Jim Godward

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If you have electrical needs for 110 power they can be satisfied a number of ways.  A typical refer could be run on an inverter with battery supply over night with most RV battery banks, 4 T105s in series/parallel as possibly could the oxygen generator.  These are not heavy use appliances like heaters, ovens, stove tops and microwave/convection ovens. 

Once you retire for the night the refer will run infrequently as will a freezer.  I'm not sure about the O2 generator though so extra power may be needed there.

Look at the power draw for a period of time, not the draw while actually running.  You would need a watthour meter for this but I believe the above is doable.  I recall running a CPAP machine on my inverter all night on 1 12volt battery with no problem.  The battery was not new either.  BG

Approach the subject as though you were going to build a house and run it off grid with solar or wind to generate the power and batteries to provide the constant reservoir.  There are some good solar manuals that are available free to aid in this planning.  You don't have to use solar but they will help you make sure you have the power you need.

However you do it, have a great time RVing.  BG
 

Carl L

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woodartist said:
Understood Carl, but there are people who put in/use refrigerators that are 120 Volt only. The first time we ran across this, I couldn't figure out why someone would run the generator 24/7. Later I found out why. Needless to say there were complaints but none directed at him. BTW, he didn't have a quiet Honda, but 3600 (3500?) watt Chinese noise maker :)

Interesting.  One is left wondering how in the hell they keep things cold on the road, especially in hot weather.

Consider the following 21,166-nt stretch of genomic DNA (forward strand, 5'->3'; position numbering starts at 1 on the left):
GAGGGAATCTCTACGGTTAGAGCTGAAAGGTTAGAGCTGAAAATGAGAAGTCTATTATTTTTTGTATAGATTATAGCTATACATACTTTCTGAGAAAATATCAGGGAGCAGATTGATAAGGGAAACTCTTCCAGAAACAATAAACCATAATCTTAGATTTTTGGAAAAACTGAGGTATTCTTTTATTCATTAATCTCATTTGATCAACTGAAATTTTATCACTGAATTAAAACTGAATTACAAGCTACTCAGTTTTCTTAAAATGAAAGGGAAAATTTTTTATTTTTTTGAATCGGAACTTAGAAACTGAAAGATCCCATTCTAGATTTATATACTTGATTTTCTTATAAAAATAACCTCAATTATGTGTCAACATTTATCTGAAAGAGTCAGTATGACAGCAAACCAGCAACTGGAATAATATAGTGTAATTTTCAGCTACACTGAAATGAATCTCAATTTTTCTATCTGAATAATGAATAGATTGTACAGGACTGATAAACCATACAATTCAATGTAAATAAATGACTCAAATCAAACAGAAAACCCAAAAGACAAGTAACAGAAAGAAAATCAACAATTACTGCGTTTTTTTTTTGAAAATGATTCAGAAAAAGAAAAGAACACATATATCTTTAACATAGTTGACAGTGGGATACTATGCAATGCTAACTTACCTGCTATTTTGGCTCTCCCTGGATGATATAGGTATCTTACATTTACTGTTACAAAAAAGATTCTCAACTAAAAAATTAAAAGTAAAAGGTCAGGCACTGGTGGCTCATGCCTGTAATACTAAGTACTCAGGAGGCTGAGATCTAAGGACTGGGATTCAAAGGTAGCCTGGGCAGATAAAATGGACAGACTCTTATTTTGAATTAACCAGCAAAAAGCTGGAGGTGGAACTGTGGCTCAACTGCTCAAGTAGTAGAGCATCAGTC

woodartist

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Well, I guess the refrigerator will keep things cool for several hours in the winter  unplugged (the one I am referring to was near Laughlin...actually the AVI). He had a nice travel trailer and a newer SUV. Heck maybe he was running a meth lab...who knows ::)
 

Jeannine

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<<Not sure where the generator complaints are coming from. Just haven?t run into it, so far. In a commercial campground with hookups, I haven?t come across anyone running a generator. ??>>

You probably won't run into generator-noise problems very often at commercial campgrounds.  However, many state and national parks don't have electrical hookups.  A few years ago, we were at Cedar Breaks National Monument when someone came back to their campsite around 10:00 pm and started their generator.  After 30 minutes or so I went over and asked them to turn it off.  I think they were still on Arizona time because they tried to tell me "quiet hours" hadn't started yet.

Jeannine
 

AlGriefer

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OK, I guess I have to put my two cents worth in:

When you're boondocking, check with neighbors if you have concerns about noise or smells.  You'll find out quickly if your needs are compatible.  If they aren't, try to reach an accomodation or move; they were there first.  It doesn't do any good to argue about it.

When I'm trying to cover distance, we get up and leave around sunrise and pull in before dinner.  Our RV requires that you start your engine, unlevel, shut off the engine, pull in the slides, then start up and leave.  All in all, it takes quite a while and is noisy.  If we're in the site for one night, I ask the park to try to give me a space away from anyone I might wake up, but mostly they don't care.

Occasionally, on those nights when we turn in at 9 or so, the next RV in the park is having a party until Midnight or later.  I just groan and pull the pillow over my head.  If I get worked up about it, I'll get even less sleep!

The bottom line is that the key to reduced stress is to try tok eep others in mind and not do anything UNNECESSARY that might bug them.  Conversely, if something bugs you, try to live with it, if possible, or at least nicely discuss it with the other person, don't assume that you have any more rights than they do.

If you tried to take everyone's wishes into account, RVs would be parked a mile apart!

Al